Looking to the east, we could just see, barely, a hint of light and realized we wouldn't reach the summit by sunrise.  Eventually we could turn off the flashlight but still couldn't see Mt. Wilhelm, but the peaks were now all jagged and rocky and I sensed that we were getting close.  We followed a ridge and finally could see the summit.  We walked behind the conical peak and had fifty meters to go up.  We stopped to rest as the air was thin and I was exhausted.   I motioned for Thomas to lead the way to the top but he said he was tired.  He wasn't tired, he wanted to make sure that I was the one to reach the top first.   You know what, I'm going to remove a quote-mark and make him a ""guide"" again, it was a nice gesture.  The top was 4509 meters, the highest I had been at that time and the highest point in PNG.  It was worth it.

Earlier as the sun rose, the sky was the most delicate pink but was now a fiery orange and yellow.  The mountain tops were stunning and we could see forever.  It was a downer that there were thick clouds a thousand meters below us, so we couldn't see the coasts.  Oh, but it turned out to be ok.

There is a natural phenomenon called a Brocken Spectre.  If the sun is shining down upon the clouds and if something gets in between the two, you can get a circular rainbow surrounding that object.  We could see the shadow of Mt. Wilhelm upon the clouds as well as our silhouettes.  Surrounding the mountain top was a circular rainbow and when we waved our arms, the shadows of our arms swept the rainbow like the hands of a clock!  I had never seen something like that before and I have to say, it's one the coolest things I've ever seen.  You know, that put me in such a good mood, I'm going to take off another quote mark and make Thomas a "guide" again.  I don't know how big our shadows were on the clouds, but if I had to guess, we were 100 feet tall.  Seeing what we did, we certainly felt that tall.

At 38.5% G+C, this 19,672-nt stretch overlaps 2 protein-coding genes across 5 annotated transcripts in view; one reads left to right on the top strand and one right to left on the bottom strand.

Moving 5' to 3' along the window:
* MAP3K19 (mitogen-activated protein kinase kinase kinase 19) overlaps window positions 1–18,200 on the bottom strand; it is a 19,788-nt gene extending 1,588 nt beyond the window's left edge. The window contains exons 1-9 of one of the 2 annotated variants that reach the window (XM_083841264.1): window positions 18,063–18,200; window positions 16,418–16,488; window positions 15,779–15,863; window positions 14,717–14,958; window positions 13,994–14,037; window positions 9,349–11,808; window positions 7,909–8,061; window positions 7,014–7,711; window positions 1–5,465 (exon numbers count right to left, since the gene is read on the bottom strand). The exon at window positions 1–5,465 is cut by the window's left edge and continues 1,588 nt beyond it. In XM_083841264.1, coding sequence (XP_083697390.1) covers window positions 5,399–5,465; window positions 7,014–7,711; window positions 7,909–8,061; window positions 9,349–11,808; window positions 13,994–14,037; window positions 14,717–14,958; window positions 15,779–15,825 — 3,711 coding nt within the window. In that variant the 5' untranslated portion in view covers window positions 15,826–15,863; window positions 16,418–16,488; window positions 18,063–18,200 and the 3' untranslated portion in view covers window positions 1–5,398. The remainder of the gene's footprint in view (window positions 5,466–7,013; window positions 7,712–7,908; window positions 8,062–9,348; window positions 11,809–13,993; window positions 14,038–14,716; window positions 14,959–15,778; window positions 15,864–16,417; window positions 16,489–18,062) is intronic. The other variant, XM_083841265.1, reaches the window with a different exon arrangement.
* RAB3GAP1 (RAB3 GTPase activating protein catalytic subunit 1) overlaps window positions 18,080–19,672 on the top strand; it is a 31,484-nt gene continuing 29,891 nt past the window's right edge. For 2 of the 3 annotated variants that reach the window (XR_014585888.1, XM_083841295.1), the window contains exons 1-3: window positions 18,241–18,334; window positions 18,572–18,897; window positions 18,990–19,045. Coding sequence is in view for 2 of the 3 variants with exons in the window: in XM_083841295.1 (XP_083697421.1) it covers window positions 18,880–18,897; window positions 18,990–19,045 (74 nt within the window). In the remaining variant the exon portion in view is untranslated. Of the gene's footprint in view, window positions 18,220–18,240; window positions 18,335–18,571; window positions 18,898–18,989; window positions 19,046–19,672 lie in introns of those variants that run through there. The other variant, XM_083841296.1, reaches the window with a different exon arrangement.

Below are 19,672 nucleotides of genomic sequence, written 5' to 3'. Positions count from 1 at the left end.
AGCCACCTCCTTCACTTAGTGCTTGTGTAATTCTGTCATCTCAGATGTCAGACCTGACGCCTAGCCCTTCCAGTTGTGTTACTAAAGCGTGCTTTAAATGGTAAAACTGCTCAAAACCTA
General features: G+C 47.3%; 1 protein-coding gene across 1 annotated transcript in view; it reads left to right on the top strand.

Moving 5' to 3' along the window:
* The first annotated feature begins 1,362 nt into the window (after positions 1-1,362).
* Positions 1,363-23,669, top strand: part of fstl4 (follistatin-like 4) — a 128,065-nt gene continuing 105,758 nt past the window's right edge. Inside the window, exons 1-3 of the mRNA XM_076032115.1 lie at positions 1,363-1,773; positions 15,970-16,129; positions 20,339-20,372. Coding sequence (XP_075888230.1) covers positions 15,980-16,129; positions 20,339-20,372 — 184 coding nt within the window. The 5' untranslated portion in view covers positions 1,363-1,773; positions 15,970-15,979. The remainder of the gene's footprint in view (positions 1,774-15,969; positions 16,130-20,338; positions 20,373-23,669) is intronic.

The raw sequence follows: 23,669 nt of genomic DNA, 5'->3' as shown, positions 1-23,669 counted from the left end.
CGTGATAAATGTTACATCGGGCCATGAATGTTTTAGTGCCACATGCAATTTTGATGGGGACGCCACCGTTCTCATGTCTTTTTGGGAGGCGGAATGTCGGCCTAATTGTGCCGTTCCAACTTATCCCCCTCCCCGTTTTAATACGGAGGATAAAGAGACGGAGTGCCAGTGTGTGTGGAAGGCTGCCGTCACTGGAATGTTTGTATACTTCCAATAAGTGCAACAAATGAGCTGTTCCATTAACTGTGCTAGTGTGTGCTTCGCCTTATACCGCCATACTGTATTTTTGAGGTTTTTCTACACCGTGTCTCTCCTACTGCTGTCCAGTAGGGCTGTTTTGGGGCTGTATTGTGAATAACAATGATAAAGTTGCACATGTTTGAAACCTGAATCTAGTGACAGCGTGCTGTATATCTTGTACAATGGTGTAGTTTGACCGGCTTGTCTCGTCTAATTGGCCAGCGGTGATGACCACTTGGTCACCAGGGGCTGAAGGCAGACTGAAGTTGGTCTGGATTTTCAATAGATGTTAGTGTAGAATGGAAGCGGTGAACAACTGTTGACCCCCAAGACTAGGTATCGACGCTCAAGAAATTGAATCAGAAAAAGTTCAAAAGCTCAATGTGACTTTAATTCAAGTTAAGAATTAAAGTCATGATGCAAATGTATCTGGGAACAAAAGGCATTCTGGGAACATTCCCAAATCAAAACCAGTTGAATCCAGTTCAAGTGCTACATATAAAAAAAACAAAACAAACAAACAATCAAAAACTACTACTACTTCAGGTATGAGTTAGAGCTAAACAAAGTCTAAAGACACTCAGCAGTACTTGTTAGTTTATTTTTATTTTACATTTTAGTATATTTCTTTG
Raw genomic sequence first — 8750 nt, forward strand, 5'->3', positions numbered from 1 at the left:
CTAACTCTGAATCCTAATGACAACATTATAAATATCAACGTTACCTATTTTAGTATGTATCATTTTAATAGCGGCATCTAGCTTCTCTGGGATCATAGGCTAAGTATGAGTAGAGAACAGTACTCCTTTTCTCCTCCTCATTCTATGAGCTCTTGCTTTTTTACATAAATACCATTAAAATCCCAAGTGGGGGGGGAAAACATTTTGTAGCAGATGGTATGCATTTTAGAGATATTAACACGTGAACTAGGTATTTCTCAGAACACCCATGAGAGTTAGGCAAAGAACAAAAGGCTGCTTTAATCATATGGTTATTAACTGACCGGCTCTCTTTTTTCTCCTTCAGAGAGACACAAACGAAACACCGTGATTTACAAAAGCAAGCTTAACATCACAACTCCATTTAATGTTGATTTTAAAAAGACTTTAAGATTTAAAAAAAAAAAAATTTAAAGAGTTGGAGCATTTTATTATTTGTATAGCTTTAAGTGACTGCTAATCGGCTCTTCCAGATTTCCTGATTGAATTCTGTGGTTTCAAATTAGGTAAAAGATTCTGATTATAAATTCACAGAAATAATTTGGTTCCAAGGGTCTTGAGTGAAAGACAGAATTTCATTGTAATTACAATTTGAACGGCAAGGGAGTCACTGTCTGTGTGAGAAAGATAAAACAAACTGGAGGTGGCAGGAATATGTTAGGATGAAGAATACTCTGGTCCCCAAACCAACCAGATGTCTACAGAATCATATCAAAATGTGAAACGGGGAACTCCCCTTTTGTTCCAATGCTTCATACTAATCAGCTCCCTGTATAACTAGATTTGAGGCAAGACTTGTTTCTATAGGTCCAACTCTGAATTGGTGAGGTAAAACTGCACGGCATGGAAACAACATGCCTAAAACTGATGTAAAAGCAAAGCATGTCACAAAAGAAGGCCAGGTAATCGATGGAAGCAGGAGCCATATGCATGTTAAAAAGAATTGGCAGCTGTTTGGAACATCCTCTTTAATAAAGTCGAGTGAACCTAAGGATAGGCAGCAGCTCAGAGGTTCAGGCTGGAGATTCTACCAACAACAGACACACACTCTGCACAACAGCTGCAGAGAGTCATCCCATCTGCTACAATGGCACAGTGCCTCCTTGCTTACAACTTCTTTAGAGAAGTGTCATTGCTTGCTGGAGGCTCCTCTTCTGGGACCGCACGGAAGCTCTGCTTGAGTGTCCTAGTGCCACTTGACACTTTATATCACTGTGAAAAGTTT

We spent about 45 minutes at the top and the sun got higher in the sky and warmer.  The way down was much easier than the way up.  Usually it's easier going up, but the altitude changes that around.  On the way down, we met Kalli, and how different things looked.  That second lake with the waterfall was surrounded with near vertical cliffs and the views, well...the word "forever" comes to mind.  We stopped at the hut and rested for an hour.  I didn't want to rest too long as hiking in the mid-day sun isn't an appealing prospect.  So the three of us continued down to Kegsugl.  It was worth every step to the top and seeing the circular rainbow, made it ok that we didn't get to the top when planned.  Thomas wasn't such a bad guide after all.

I spent the rest of the day and the following day relaxing, having a look around and reading (Betty has some great books).  The evening was spent  with Betty, Somo, and his wife and every minute was enjoyable.  Betty is a former stewardess for Air Niugini and sounds like she is working hard to help the people of the area, setting up a fish farm among other things.  She's very friendly and interesting and should you want to see Mt. Wilhelm, it's a great place to stay.  Somo invited me to visit in Moresby and if I made it there, I certainly would.

After relaxing for another day, it was off to Goroka, the capital of the Eastern Highlands.  I caught a PMV down to Kundiawa.  The driver tried to charge me a high price, I said, "Nope, that's a tourist price, we both know that."  Everyone laughed and the driver knew he was caught.  You can't blame him for trying and actually, I ended up liking him.  He sat me next to him so that he could ask me questions, he was very curious to hear of my home.  He mentioned how people didn't have ambition, only working 3-4 hours a day and relaxing for the rest.  He felt they needed to do more to get ahead and emphasized how important it was that his kids got educated.  "I don't want them to fall behind." he said.   That certainly wasn't the last time I heard such a discussion.  It seems that there are many people who are ok with a lack of "progress" and others who are not.

Eventually we reached Kundiawa and I caught another PMV to Goroka and stayed in the Lutheran Guesthouse.  My travel book said that Goroka was the "prettiest in the highlands."  That really wasn't saying much.  Yes, it's nicer than Mt. Hagen, but certainly not pretty in a European city sense, but it wasn't a horrible place by any means.  A day was spent taking care of miscellaneous business and trying to determine what to do next.  I settled on Crater Mountain, where I would be doing a four day walk around the mountain...or so I thought.